In Tampa Florida, the Florida High School Athletics Association seems to have established itself as the arbiter of free speech when it comes to public prayer at games sanctioned by the high school sports organization.
The FHSAA officials who apparently have no problem with the religious connotations of a Hail Mary pass have informed administrators from the Cambridge Christian School in Tampa that the Christian school’s administrator may not say public prayer before the football team’s state championship game.
For their part, on Tuesday, administrators from Cambridge Christian School, a K-12 institution in Tampa, sent a letter of demand to the FHSAA asking for an apology for unlawfully censoring the school’s private speech. In addition, the school demands the sports organization give formal recognition that students in Florida schools have a right to pray in public. According to the Tampa Tribune, the FHSAA has 30 days to respond after which time the school will present the case before Tampa’s federal court.
The FHSAA demand against prayer is not the first sports versus Christianity controversy to erupt in Florida. Famed University of Florida quarterback Tim Tebow, a devout Christian, would often kneel on a knee as though in prayer during games. While at UF his superstar status contained occasional complaints about his open religiosity. However, his short tenure at NFL’s Denver Broncos, whom he led to the playoffs, exploded into a national controversy covered by every newspaper and television network station in America. Eventually, Tebow left pro- football before his 26th birthday, unable to secure a position with another team after being cut.
Prayer has been under attack from education administrators, sports authorities and in classrooms in other states too and the FHSAA censoring of prayer by a private religious school is not likely to be resolved in a local court. Some say the case could wind up in the Supreme Court, particularly since the school is by its very foundation and accredited religious school. The case will likely attract national attention school sports officials seek the authority to define free speech as it applies to religious campuses across the country.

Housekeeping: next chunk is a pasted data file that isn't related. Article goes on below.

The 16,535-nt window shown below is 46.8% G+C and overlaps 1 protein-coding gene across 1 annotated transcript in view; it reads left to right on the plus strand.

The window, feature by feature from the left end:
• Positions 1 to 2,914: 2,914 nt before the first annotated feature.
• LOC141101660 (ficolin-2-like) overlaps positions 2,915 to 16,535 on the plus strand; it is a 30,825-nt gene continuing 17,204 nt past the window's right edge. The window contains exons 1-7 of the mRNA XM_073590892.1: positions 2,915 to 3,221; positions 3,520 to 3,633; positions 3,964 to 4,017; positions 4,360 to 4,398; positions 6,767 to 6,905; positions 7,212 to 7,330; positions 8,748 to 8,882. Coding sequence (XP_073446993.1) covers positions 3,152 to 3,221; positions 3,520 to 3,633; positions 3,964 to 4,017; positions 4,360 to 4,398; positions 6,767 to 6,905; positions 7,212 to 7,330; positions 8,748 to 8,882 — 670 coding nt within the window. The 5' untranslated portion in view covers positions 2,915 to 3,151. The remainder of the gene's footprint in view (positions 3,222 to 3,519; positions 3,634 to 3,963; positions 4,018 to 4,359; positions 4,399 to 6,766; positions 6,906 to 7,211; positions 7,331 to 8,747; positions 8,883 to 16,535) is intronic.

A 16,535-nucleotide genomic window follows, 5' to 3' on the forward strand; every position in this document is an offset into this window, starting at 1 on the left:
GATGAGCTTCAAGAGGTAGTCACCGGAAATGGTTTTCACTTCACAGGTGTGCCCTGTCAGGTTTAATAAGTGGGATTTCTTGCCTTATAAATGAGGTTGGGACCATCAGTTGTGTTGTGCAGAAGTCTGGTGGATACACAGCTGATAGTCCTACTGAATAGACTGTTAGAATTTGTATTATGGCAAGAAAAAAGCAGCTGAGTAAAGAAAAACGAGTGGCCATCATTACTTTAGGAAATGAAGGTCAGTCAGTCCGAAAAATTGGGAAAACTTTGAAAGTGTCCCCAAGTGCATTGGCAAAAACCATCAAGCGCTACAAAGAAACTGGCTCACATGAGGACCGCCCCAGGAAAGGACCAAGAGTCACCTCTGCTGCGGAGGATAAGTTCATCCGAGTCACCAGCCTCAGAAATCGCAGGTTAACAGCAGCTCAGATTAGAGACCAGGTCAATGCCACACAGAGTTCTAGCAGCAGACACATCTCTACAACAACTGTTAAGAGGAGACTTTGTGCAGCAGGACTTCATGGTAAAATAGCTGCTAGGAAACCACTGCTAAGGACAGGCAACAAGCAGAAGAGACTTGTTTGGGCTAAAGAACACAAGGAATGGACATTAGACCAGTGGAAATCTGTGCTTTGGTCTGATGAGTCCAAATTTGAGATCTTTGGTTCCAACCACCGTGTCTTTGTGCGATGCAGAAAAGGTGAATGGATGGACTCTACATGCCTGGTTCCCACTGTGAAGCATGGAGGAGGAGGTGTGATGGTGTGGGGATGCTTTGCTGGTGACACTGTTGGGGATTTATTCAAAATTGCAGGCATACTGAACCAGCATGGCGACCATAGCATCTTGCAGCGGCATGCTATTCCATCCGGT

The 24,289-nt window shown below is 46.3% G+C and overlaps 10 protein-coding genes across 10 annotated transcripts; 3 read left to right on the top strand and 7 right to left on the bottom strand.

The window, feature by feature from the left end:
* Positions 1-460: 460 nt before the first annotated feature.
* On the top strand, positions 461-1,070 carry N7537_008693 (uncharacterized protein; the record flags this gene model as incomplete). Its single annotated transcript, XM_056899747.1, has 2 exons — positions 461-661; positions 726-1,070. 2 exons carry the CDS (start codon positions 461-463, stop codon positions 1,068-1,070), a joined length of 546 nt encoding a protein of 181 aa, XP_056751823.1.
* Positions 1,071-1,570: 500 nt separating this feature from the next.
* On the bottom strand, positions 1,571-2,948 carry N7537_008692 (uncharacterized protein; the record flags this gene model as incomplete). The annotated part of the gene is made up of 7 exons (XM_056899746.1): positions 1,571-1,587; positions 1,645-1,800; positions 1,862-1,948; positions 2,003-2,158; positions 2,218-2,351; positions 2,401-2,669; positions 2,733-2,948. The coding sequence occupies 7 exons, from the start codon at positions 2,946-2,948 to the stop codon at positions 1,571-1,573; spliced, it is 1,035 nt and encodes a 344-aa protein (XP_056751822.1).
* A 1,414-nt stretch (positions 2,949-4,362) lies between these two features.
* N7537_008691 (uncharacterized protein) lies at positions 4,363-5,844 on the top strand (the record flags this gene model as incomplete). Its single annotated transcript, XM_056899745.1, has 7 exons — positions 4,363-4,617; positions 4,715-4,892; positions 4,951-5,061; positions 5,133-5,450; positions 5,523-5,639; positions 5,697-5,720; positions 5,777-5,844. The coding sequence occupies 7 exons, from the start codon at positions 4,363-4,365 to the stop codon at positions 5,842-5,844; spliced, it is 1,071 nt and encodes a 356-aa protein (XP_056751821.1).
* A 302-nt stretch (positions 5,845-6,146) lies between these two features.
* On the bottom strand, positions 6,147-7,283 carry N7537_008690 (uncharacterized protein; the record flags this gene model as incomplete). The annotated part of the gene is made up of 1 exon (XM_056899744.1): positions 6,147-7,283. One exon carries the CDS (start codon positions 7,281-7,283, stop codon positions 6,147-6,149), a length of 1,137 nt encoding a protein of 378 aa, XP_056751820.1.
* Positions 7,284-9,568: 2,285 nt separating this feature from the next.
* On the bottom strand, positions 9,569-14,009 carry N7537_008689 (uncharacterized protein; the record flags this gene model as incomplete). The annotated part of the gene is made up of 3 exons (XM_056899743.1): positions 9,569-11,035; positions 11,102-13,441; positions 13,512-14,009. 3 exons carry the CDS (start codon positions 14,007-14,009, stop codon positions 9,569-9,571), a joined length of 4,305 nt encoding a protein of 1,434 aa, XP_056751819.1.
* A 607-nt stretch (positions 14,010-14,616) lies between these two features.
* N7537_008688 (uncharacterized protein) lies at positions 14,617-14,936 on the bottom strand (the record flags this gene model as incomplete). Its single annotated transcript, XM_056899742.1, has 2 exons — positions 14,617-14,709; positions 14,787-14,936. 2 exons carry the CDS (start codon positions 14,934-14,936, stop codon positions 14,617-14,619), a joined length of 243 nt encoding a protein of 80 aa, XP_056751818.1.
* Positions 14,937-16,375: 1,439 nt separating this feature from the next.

The scrimmage actually began on December 4, 2015 when Cambridge’s Lancers and the University Christian School Knights of Jacksonville were denied their request to have a prayer said over the public announcement system before they faced off in the 2015 2A state championship game at the Citrus Bowl in Orlando. It was the first and only time Cambridge Christian School’s football team made it to a state championship game in 51 years. That game was also hosted and sanctioned by the FHSAA. This time, school officials may throw their own Hail Mary in federal court. The controversial case will likely be immediately appealed regardless of outcome.
“It is obvious that the occasion to pray and thank the Lord for his blessings over our school and student-athletes is one of utmost importance to us,” University Christian’s Headmaster, Heath Nivens, wrote in his letter to the FHSAA. “Our administrative team at UCS is in full support of having Mr. Tim Euler pray before our competition over the loud speaker. Furthermore, I, too, agree that the fans from both schools and those in attendance would be in full understanding given the core values of both institutions.”
Outside of the FHSAA demands against prayer, there seems to be little opposition to prayers at the game since both schools’ headmasters planned to speak the prayer verbally and both schools wrote an email to FHSAA Executive Director Roger Dearing requesting Cambridge Headmaster Euler be allowed to start the game with a broadcast invocation.